Though there are many states which will go to polls during the next two years including Kerala, Tamil Nadu, West Bengal, Assam, Goa, Uttrakhand, etc. But none is likely to impact the national political scene as much as UP will. Mamata Banerjee and Jayalalitha surely will impact the national political scene. But they themselves are unlikely to move to the centre to play a lead role. A win for the Left in Kerala may weaken the Congress further and it will be music to the ears of Mamata and Jaya. But the real test of Modi will come when the election for the President and Vice President of India takes place in July 2017. It will become more difficult for the Modi government to win these polls if the BJP continues to lose one state after the other.

Therefore, it's the Assembly polls in UP that will be crucial in evolving Opposition politics. Like Nitish Kumar has emerged as the face of Bihar assembly election of 2015, that of Uttar Pradesh in 2017 may be Mayawati, a woman of exceptional administrative competence. She temporarily lost her buoyancy towards the close of her last term as chief minister (2005-12) largely due to intrigues by the UPA at the Centre. Uttar Pradesh is a bellwether state as its electoral outcome will set the stage for general election due in 2019.

Though Mayawati's Bahujan Samaj Party (BSP) is defined by its caste identity, she has in the past succeeded winning upper castes, intermediate castes and Muslims. In ideal circumstances, UP chief minister Akhilesh Yadav and his father, Mulayam Singh Yadav, could be the pivot of anti-BJP votes in the state. But the Yadav family has shot itself in the foot by betraying the Nitish-Lalu-Congress coalition in Bihar.

After being offered the leadership (president and chairman of the parliamentary board) of several socialist parties (JD (U), RJD etc) under the Samajwadi Party's banner and symbol, and accepting it, Mulayan Singh took 180-degree turn. He suddenly walked out and as if this was not enough, he formed a six party front of his own and put up candidates across Bihar. Mulayam is regarded as a closet ally of BJP and a suspect now. SP's popularity in the state is also at an all-time low, bringing the present regime the popular sobriquet of "goonda raj".

By 2017, therefore, there may not remain so much of SP as to tip the scale either way. On the other hand, it can be a gigantic phalanx of anti-BJP castes and religions in a state of 199 million people (2011 census), which could be the sixth largest if it were a country. The state is also among the top five SC-inhabited ones, with 20 per cent SC population, a factor which is again weighed heavily in favour of Mayawati emerging as the natural leader of a new formation. However, population shares matter little for leadership but what counts are people's memories of past leaders and how they compare with the present lot. Mayawati shines against the Mulayam Singh’s 2002 SP government and is remembered as a moderniser who did her best to turn around the problem-ridden state.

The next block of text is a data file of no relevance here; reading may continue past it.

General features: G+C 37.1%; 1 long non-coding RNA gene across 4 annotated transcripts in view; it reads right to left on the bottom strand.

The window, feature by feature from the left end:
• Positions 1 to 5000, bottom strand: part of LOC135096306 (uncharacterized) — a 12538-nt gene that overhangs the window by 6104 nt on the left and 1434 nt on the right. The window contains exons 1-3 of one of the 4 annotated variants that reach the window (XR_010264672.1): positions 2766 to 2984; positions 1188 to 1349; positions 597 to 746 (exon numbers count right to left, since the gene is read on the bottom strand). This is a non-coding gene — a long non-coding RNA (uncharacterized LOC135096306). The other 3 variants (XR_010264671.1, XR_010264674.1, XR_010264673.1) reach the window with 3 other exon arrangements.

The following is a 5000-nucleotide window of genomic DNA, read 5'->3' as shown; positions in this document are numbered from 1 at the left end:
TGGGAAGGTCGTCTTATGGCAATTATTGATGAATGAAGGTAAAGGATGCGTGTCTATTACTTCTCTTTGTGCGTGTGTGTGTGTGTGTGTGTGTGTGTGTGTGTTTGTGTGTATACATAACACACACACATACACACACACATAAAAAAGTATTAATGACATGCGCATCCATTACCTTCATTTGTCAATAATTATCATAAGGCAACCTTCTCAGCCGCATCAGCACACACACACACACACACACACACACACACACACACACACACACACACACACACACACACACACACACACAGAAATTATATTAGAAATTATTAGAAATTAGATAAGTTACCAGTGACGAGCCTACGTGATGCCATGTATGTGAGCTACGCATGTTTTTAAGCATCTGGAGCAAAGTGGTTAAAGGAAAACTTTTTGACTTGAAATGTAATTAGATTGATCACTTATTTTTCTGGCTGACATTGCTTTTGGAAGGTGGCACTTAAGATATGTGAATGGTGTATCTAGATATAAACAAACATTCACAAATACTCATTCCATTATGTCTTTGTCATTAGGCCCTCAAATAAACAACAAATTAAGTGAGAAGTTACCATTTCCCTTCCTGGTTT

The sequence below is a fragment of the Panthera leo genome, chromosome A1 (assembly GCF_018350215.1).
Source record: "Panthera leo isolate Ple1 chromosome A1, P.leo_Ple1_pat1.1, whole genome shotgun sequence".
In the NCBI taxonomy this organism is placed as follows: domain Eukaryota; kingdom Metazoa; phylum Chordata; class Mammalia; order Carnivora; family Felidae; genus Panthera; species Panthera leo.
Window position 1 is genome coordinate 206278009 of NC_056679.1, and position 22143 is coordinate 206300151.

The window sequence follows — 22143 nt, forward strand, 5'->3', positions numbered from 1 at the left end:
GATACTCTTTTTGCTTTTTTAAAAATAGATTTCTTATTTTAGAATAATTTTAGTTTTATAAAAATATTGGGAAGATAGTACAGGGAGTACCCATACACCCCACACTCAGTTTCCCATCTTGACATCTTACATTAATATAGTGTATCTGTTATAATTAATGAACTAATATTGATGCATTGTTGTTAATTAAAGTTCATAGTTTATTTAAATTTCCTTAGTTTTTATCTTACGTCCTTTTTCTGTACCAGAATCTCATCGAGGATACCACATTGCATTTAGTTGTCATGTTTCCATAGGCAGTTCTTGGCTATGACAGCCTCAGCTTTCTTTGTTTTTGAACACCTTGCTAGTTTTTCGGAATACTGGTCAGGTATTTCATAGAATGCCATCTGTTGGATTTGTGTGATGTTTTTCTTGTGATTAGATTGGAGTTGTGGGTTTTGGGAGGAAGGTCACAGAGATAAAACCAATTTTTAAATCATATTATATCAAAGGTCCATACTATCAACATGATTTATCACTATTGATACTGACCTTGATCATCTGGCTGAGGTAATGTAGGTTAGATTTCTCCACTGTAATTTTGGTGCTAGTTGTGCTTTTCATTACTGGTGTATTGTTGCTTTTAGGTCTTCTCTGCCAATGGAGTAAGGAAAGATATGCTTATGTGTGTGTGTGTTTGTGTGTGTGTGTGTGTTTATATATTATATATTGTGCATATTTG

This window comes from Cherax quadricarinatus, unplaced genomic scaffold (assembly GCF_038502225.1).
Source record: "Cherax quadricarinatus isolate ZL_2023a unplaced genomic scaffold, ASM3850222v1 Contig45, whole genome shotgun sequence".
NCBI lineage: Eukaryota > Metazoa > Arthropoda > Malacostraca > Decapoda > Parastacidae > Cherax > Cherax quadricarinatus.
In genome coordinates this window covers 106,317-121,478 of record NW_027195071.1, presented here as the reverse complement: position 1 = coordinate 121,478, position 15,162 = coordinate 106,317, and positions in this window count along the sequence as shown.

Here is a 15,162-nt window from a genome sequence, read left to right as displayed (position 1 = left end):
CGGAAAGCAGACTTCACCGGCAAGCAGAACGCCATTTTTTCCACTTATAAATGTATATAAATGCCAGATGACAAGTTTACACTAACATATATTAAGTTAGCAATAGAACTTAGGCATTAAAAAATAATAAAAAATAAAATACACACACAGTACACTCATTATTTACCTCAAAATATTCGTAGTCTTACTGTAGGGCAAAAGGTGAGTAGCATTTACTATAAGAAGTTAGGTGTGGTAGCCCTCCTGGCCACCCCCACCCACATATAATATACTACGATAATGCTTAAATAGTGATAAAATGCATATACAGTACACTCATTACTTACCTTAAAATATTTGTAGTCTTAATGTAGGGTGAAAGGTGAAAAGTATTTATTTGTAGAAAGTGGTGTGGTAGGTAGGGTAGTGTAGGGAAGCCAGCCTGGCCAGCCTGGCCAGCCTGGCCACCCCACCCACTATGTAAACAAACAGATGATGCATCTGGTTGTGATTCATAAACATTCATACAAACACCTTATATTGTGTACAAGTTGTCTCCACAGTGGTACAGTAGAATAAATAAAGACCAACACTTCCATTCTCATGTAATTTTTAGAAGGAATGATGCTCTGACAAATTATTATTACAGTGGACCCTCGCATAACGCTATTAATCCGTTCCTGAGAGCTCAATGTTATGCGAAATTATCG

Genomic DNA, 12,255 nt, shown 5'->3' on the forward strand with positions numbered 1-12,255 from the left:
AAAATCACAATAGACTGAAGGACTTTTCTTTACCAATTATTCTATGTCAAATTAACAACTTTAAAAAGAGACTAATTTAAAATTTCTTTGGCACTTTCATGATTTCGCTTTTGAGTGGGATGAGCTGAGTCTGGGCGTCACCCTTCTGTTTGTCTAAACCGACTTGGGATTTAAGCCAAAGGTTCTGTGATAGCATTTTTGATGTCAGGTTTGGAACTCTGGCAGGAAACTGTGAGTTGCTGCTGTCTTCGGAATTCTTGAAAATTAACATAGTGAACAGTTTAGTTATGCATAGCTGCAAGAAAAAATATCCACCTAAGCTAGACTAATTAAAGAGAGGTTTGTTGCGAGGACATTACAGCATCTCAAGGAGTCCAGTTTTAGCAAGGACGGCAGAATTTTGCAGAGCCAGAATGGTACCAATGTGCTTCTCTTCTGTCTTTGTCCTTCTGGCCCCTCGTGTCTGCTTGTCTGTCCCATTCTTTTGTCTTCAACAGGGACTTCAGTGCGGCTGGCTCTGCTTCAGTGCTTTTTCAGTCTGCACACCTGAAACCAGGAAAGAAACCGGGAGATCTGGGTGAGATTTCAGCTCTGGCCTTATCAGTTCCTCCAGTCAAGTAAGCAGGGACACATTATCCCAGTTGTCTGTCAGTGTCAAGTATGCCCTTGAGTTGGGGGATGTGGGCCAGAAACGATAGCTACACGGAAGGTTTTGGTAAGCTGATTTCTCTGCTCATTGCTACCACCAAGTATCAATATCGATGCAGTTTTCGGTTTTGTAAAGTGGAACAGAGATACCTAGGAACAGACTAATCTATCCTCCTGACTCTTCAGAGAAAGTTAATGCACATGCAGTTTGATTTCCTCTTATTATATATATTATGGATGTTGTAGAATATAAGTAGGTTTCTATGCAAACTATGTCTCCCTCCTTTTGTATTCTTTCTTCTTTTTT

There are two things that Mayawati needs to do to regain her key position in 2017. First, she has to work on a broad social coalition. Besides, she must do an image makeover of herself, a Mayawati 2.0, who is caste conscious but not casteist and avoids all caste-based slurs, like “Manuvadi”. BJP has lost the plot because of its lack of faith in equality of man. Uttar Pradesh is waiting for a new Mayawati who sees all human being including upper caste Hindus as equal.

Tuesday, November 10, 2015

Bhagwat takes Shah to task for Bihar drubbing

by Harish Gupta, National Editor, Lokmat Group

Bhagwat takes Shah to task for Bihar drubbing

BJP douses fire; allies, party MP attack RSS chief too

Harish Gupta

New Delhi, Nov. 9

The BJP high command tried to douse fire today as the knives are out within the 'Sangh Parivar' after drubbing in Bihar. The marathon meeting of the BJP's Parliamentary Board rather became a tame affair as it did not even 'discuss' taking action against erring leaders like Shatrughan Sinha and R K Singh.

On the contrary, the party had to come out in defence of the RSS chief Mohan Bhagwat whose statement on reservations has enraged the BJP's allies. Be it Jitan Ram Manjhi (HAM), Ram Vilas Paswan (LJP), Anupriya Patel (Apna Dal) or BJP's own senior party leader Hukumdev Narayan Yadav, all of them publicly criticized Bhagwat for his statement on reservation.

Union finance minister Arun Jaitley put up a stout defence of Bhagwat obliquely by saying that no single statement by any leader could affect the outcome of the Bihar election. He said the die had been cast in Bihar when the three parties - JD(U), RJD and Congress - came together. They had contested in 2014 separately and lost miserably. "This time, they came together and the party lost and this was the biggest reason of the defeat," he asserted.

He also dismissed the suggestions by some that party chief Amit Shah should resign saying, " We have won four state assemblies. We have gained elsewhere in the country." It looked like the BJP leadership is trying hard to buy peace with the party dissidents and hold its horses.

The Parliamentary Board's meeting held at the residence of Amit Shah, was attended by Prime Minister Narendra Modi and all its 12 members. Though Union minister for water resources Uma Bharti and senior leader Murlidhar Rao wanted swift action against Shatrughan Sinha and party general secretary Kailash Vijayvargiya who used 'dog' analogy for Shatrughan Singh, creating a ruckus. But it became clear that the party is in no mood to bell the cat when the Prime Minister is busy during the whole month with foreign visits. He leaves for UK and Turkey on November 12 night and goes to Singapore and Malaysia on November 21 and then to Paris on November 30.

In between the Parliament session will begin on November 26. Therefore, it is unlikely that there will be any Cabinet reshuffle before the Parliament session or organisational changes either. Mohan Bhagwat camped in Delhi and met Rajnath Singh, Nitin Gadkari, Amit Shah, Ravi Shankar Prasad and other ministers to take first hand review of the political situation. Party sources say that Bhagwat was angry as to why the BJP leaders failed to clarify his statement on reservations which was misconstrued and exploited by the Opposition parties.